Screening Recommendations:

  • Age < 21 years - No test recommended, irrespective of associated risk factors. However, one can discuss the option of HPV vaccination in sexually inactive adolescent girls, though not a routine practice in our country. You can consult a cancer specialist doctor regarding the risks and benefits of the same. Also, girls should be educated about safe sexual practices, ill effects of smoking, contraception, and maintaining personal hygiene.
  • Age 21 to 29 years - Screening with cytology every 3 years is recommended for this age group. Cytology test is done by taking a Pap smear. In simple words, with the help of a brush or a spatula, cells from the cervix are collected and examined under a microscope for any abnormal-looking cells. A gynecologist (a doctor who specializes in diseases related to female genital tract) usually performs this test.
  • Age 30 to 65 years - There are two methods, cytology every 3 years or cytology and HPV testing every 5 years.

HPV vaccination is usually recommended for sexually inactive young girls aged 9 to 14 years, however for other age groups it can be considered. One should discuss with their doctor regarding feasibility and risk-benefit aspects. The major limitation in its widespread use is its cost.

Lung Cancer

Lungs are sponge-like organs in our chest which are responsible for providing oxygen to the blood which is then transported to the entire body. This oxygen is essential for most of the functions carried out by the body. Smoking reduces the elasticity of the lungs and deposits various hazardous chemicals in the lungs. This deposition of chemicals irritates the lung to an extent that the cells become cancerous.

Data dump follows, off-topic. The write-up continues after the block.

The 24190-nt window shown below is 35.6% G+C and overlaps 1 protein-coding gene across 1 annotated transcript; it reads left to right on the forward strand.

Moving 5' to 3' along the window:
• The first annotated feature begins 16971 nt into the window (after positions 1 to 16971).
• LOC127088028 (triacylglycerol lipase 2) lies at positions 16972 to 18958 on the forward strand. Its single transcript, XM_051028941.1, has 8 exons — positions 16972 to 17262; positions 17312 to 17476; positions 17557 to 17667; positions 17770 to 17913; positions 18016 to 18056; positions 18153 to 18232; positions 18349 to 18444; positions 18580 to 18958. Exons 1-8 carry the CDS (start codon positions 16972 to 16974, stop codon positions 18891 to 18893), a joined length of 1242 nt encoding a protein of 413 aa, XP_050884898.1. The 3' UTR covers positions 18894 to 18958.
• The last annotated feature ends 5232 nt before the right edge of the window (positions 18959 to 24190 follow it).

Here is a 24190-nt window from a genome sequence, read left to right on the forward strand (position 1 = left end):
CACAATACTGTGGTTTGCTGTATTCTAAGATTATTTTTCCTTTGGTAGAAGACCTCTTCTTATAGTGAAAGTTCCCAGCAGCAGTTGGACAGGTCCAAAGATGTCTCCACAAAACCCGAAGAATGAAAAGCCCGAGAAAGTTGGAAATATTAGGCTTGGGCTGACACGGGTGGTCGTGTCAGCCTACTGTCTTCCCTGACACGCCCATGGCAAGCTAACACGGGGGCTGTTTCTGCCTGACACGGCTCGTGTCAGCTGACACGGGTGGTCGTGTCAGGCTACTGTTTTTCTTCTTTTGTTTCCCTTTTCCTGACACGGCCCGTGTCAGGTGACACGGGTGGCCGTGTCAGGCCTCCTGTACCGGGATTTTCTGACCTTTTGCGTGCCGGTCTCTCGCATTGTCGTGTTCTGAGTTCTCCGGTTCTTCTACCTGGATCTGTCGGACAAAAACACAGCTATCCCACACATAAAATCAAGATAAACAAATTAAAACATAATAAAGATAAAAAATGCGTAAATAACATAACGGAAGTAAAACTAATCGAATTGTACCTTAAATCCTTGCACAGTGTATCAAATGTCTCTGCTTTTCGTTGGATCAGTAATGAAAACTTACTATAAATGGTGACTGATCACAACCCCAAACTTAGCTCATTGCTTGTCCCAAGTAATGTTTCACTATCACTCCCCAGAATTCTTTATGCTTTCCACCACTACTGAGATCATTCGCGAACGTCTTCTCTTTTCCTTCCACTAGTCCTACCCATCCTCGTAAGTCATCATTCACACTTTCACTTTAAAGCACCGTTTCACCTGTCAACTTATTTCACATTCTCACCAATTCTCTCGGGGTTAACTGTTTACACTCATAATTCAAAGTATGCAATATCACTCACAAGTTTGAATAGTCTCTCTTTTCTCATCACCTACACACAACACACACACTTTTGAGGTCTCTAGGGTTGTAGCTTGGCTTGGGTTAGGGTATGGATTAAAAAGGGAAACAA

Lung cancer is the third most common cancer-related deaths in our country with a lifetime risk of 6.2 % chance of developing this illness. Smoking is the single most common associated risk factor with this cancer. Tobacco smoking accounts for 85 % of cancer-related deaths. Smoking is estimated to cause about 30 % of deaths due to cancer. The risk for lung cancers is 20 times higher for smokers compared to non-smokers.

Reduction in deaths from lung cancer can be achieved with timely screening. Overall chances of survival beyond 5 years are only around 20 %. However, if the cancer is limited to the lungs, the chances are around 50 %. Thus it is very important to identify your risk status and do timely check up so that this cancer is detected early and still curable. If you satisfy the following conditions, then it is important that you get yourself screened for lung cancer:

  • Good physical condition and no specific chest complaints (cough or difficulty in breathing).
  • Age between 50-75 years.
  • More than 30 packs a year of smoking.
  • Quit smoking for less than 15 years.
  • Any additional risk factor like lung disease or history of radiation to chest or exposure to chemicals or family history of lung cancer.